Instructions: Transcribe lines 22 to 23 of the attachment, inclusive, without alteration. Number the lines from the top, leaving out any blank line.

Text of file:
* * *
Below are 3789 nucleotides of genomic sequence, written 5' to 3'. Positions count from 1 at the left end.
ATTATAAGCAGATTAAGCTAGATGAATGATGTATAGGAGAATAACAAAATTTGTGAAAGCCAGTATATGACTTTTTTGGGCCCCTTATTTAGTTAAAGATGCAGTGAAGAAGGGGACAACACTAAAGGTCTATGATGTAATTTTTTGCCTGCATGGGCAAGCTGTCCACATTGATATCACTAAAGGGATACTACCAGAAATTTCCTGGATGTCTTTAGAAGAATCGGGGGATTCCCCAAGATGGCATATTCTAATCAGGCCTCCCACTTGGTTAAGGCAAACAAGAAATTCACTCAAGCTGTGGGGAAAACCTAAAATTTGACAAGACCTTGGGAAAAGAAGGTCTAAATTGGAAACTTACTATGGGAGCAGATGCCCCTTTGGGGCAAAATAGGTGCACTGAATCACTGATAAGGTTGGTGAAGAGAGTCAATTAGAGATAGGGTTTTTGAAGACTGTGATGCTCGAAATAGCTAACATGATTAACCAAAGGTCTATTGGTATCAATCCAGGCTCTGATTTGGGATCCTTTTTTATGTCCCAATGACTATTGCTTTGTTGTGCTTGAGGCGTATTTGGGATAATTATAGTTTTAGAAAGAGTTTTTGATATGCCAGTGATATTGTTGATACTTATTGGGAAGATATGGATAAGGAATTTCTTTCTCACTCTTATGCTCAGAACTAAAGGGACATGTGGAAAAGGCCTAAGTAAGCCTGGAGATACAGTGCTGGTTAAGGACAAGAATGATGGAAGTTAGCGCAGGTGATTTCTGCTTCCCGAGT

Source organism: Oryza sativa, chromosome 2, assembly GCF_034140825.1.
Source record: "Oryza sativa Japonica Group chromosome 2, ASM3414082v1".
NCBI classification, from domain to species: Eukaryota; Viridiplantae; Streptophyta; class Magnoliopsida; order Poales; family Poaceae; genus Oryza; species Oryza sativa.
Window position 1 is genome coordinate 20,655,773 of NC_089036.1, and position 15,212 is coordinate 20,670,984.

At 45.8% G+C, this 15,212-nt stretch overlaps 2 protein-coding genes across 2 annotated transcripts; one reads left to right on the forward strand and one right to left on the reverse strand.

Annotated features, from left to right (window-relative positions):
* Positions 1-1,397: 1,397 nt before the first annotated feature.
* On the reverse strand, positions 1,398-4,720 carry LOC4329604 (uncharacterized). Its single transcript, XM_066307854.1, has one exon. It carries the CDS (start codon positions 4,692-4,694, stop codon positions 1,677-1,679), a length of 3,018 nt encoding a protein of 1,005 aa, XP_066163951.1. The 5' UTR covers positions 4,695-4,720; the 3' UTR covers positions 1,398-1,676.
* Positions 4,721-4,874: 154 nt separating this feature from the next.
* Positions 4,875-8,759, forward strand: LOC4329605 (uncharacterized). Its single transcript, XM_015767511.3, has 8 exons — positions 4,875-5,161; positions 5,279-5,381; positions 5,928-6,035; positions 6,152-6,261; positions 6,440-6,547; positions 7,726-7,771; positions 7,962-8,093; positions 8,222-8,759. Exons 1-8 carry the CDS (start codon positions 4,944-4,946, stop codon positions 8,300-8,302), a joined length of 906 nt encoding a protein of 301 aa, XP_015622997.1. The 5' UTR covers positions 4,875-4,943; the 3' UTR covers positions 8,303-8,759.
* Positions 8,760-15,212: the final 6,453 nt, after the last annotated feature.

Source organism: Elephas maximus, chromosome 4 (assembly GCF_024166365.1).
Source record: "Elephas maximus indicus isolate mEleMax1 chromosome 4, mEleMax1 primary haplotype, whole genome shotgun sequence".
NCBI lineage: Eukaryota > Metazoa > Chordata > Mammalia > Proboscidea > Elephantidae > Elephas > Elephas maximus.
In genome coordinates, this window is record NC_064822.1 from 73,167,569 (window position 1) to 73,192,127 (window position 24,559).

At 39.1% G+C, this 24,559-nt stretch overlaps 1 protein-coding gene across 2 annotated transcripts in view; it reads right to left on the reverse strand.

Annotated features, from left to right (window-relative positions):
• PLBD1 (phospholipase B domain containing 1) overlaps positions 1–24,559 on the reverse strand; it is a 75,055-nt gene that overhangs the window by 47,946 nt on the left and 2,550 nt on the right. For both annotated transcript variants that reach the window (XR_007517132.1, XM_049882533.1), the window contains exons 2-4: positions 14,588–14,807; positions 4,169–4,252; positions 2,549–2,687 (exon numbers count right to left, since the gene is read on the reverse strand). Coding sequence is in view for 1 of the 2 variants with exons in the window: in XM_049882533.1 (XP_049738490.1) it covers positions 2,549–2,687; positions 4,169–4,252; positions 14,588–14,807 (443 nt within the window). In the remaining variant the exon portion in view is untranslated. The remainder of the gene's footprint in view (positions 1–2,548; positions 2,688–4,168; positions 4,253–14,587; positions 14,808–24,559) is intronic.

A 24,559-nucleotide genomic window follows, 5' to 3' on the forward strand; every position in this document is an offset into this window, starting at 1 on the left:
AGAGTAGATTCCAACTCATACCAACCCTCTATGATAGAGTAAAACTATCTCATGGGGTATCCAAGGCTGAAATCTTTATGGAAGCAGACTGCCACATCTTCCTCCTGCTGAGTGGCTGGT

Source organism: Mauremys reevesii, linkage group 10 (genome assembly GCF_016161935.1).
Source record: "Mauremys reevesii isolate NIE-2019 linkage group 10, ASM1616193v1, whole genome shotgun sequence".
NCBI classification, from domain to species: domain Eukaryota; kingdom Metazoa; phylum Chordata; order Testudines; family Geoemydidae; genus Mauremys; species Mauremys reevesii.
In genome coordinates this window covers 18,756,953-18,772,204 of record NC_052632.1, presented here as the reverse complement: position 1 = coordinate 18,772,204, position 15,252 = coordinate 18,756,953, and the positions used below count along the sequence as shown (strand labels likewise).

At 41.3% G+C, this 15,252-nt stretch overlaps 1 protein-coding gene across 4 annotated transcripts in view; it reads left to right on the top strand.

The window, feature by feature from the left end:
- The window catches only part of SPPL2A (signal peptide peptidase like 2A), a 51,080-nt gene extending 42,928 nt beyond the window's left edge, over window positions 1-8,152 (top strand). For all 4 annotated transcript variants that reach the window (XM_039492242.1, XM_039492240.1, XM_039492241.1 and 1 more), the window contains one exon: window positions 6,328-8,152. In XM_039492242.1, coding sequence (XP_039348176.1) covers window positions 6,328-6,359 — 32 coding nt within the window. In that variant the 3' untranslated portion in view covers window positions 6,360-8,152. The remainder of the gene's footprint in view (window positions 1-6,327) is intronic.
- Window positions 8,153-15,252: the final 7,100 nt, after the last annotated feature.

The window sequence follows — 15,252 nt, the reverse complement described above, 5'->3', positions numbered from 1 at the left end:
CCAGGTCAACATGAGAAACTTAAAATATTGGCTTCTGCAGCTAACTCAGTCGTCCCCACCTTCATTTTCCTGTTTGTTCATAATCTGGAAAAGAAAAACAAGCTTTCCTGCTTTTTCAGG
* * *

AGAGTAGATTCCAACTCATACCAACCCTCTATGATAGAGTAAAACTATCTCATGGGGTATCCAAGGCTGAAATCTTTATGGAAGCAGACTGCCACATCTTCCTCCTGCTGAGTGGCTGGT

Source organism: Mauremys reevesii, linkage group 10 (genome assembly GCF_016161935.1).